Evidence used in the Salem, Massachusetts witch trials of the 1690s was primarily “spectral evidence,” which referred to sightings of supernatural beings that had assumed human form. Such evidence was provided as testimony by individuals who accused others of witchcraft. These individuals testified that they had seen the accused inflict harm on others, usually without physically touching them. Those actions were interpreted as indicating that the accused was possessed by the devil or evil spirits functioning on his behalf.
To the accuser, the devil or spirit would not have been visible. Therefore, they could testify only to what they had seen the accused doing. Anyone who admitted to having seen the devil in nonhuman or nonanimal form could themselves be suspected of being a witch. Examples of the suspicious actions referenced in actual testimony include superhuman feats of strength and acts of mischief that followed outbursts of anger.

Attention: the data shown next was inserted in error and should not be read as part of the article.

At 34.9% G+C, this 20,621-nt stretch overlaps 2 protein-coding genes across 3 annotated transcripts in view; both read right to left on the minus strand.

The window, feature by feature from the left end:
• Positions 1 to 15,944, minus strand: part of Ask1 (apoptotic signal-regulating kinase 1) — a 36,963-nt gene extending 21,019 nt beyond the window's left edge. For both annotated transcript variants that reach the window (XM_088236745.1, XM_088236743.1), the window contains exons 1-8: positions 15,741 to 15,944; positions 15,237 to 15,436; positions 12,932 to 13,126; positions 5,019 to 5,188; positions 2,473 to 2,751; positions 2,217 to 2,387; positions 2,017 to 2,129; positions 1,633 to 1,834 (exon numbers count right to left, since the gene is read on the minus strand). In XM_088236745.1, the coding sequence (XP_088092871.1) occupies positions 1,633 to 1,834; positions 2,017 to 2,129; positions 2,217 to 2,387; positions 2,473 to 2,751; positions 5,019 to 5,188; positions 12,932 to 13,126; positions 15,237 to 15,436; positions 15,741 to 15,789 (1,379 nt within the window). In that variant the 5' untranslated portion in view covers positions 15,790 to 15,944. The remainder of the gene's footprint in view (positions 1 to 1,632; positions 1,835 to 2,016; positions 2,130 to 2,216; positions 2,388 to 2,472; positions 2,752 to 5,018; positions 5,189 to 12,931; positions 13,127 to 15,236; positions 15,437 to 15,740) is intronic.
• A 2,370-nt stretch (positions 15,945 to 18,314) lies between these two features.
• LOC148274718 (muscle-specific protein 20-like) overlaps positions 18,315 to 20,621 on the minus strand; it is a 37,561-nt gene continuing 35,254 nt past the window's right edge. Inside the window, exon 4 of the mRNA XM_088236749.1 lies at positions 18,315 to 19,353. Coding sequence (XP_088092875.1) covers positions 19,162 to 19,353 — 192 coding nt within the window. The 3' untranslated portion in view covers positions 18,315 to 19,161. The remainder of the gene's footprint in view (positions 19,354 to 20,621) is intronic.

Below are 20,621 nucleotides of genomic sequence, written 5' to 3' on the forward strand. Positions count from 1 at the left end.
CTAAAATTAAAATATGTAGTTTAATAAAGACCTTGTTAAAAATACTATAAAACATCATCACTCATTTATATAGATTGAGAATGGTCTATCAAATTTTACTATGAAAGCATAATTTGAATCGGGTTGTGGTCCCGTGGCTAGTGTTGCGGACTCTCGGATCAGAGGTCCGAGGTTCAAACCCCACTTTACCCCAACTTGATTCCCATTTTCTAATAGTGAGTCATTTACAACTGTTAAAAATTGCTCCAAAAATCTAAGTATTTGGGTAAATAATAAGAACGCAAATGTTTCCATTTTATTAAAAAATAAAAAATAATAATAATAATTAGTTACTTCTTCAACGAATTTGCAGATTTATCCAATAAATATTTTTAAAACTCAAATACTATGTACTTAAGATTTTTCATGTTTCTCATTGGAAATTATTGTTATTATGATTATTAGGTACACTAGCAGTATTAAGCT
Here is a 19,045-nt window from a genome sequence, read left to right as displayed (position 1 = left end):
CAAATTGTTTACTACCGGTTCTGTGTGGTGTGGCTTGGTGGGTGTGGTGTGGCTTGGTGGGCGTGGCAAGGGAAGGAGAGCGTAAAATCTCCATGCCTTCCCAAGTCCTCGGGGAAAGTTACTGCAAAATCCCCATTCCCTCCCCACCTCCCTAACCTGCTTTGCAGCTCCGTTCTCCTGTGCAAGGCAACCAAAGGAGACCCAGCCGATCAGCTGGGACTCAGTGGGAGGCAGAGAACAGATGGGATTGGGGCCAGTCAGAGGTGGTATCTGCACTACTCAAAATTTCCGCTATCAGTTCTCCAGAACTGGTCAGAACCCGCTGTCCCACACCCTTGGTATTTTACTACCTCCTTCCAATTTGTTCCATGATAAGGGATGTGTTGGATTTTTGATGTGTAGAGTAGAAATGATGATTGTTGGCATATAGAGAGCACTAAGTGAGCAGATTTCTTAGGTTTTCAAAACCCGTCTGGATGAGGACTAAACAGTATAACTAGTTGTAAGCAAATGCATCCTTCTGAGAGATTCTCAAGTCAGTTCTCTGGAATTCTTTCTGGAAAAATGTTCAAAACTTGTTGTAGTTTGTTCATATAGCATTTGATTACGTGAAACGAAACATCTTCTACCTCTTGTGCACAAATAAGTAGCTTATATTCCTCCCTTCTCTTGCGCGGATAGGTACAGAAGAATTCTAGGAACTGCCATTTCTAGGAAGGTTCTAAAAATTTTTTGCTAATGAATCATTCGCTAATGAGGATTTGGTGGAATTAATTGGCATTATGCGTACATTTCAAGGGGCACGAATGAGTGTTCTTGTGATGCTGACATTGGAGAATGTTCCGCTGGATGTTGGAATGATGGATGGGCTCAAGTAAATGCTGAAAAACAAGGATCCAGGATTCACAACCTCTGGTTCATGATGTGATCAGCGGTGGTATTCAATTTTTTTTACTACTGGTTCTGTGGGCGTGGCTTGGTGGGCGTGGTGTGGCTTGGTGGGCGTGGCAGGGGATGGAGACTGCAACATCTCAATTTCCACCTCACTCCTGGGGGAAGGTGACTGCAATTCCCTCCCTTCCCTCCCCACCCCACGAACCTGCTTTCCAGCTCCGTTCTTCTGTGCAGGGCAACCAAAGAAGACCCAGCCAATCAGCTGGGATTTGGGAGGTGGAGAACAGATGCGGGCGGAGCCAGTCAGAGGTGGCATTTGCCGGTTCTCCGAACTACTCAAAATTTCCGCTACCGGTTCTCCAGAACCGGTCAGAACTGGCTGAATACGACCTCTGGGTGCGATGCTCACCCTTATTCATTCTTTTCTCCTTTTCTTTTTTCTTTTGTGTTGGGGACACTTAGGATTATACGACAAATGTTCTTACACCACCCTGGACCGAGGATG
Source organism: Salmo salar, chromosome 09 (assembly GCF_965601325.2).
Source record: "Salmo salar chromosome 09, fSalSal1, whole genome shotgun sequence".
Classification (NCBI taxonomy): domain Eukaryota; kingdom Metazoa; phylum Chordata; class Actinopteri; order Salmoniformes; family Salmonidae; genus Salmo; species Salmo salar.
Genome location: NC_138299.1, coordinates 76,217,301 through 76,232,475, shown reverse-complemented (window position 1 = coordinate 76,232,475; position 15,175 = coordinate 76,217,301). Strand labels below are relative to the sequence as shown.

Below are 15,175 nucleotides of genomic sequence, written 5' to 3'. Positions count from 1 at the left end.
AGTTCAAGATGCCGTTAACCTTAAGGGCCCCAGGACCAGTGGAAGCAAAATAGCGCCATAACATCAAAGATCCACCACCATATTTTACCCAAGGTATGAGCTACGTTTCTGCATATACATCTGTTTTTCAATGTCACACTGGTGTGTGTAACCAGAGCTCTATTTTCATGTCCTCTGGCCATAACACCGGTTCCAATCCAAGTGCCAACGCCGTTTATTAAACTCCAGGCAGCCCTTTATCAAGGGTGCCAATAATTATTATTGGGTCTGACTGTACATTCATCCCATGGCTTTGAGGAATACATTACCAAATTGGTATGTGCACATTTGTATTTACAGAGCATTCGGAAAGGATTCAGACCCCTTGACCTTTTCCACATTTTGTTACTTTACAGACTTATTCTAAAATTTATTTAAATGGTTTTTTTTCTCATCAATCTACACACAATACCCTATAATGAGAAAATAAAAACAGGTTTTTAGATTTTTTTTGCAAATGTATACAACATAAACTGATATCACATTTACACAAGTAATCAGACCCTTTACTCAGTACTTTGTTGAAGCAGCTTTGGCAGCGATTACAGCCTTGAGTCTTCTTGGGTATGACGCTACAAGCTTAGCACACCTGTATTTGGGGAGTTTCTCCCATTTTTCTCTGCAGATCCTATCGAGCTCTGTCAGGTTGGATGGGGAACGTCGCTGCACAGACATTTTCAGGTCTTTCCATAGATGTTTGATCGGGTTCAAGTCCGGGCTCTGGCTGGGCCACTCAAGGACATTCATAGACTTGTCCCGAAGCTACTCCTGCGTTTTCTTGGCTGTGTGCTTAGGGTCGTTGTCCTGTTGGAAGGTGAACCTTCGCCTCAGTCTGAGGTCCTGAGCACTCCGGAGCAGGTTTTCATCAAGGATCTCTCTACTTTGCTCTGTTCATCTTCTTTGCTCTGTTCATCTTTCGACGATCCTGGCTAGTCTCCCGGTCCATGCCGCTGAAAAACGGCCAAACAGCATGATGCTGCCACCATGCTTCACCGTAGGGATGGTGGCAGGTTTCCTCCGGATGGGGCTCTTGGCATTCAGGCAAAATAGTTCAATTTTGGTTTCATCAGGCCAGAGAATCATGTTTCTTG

The authorities admitted the possibility that the accuser might have misinterpreted what they saw, which would result in accusing an innocent person. Because of the heavy reliance on spectral evidence and the possibility of error, the authorities strongly encouraged the accused to confess.